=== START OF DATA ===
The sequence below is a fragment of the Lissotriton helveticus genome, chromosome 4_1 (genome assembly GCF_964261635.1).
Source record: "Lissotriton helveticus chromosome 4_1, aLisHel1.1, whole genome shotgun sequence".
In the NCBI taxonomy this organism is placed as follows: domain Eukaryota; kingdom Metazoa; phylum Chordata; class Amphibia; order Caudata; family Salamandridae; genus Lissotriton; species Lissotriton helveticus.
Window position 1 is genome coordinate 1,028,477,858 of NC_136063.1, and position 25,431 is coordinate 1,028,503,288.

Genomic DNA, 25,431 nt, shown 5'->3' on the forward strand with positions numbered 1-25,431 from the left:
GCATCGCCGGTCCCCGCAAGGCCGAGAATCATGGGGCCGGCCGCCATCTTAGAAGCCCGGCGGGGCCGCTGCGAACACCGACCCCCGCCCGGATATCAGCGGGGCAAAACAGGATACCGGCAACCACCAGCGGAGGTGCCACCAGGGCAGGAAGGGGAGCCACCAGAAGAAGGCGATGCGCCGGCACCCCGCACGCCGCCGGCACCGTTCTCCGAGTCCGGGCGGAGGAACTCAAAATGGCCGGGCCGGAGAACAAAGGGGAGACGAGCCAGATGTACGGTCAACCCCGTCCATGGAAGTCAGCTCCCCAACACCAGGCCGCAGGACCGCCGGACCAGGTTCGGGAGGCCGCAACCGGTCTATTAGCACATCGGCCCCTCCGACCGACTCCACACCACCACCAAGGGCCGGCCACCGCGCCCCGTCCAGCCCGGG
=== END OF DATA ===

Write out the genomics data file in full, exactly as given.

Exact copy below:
The sequence below is a fragment of the Lissotriton helveticus genome, chromosome 4_1 (genome assembly GCF_964261635.1).
Source record: "Lissotriton helveticus chromosome 4_1, aLisHel1.1, whole genome shotgun sequence".
In the NCBI taxonomy this organism is placed as follows: domain Eukaryota; kingdom Metazoa; phylum Chordata; class Amphibia; order Caudata; family Salamandridae; genus Lissotriton; species Lissotriton helveticus.
Window position 1 is genome coordinate 1,028,477,858 of NC_136063.1, and position 25,431 is coordinate 1,028,503,288.

Genomic DNA, 25,431 nt, shown 5'->3' on the forward strand with positions numbered 1-25,431 from the left:
GCATCGCCGGTCCCCGCAAGGCCGAGAATCATGGGGCCGGCCGCCATCTTAGAAGCCCGGCGGGGCCGCTGCGAACACCGACCCCCGCCCGGATATCAGCGGGGCAAAACAGGATACCGGCAACCACCAGCGGAGGTGCCACCAGGGCAGGAAGGGGAGCCACCAGAAGAAGGCGATGCGCCGGCACCCCGCACGCCGCCGGCACCGTTCTCCGAGTCCGGGCGGAGGAACTCAAAATGGCCGGGCCGGAGAACAAAGGGGAGACGAGCCAGATGTACGGTCAACCCCGTCCATGGAAGTCAGCTCCCCAACACCAGGCCGCAGGACCGCCGGACCAGGTTCGGGAGGCCGCAACCGGTCTATTAGCACATCGGCCCCTCCGACCGACTCCACACCACCACCAAGGGCCGGCCACCGCGCCCCGTCCAGCCCGGG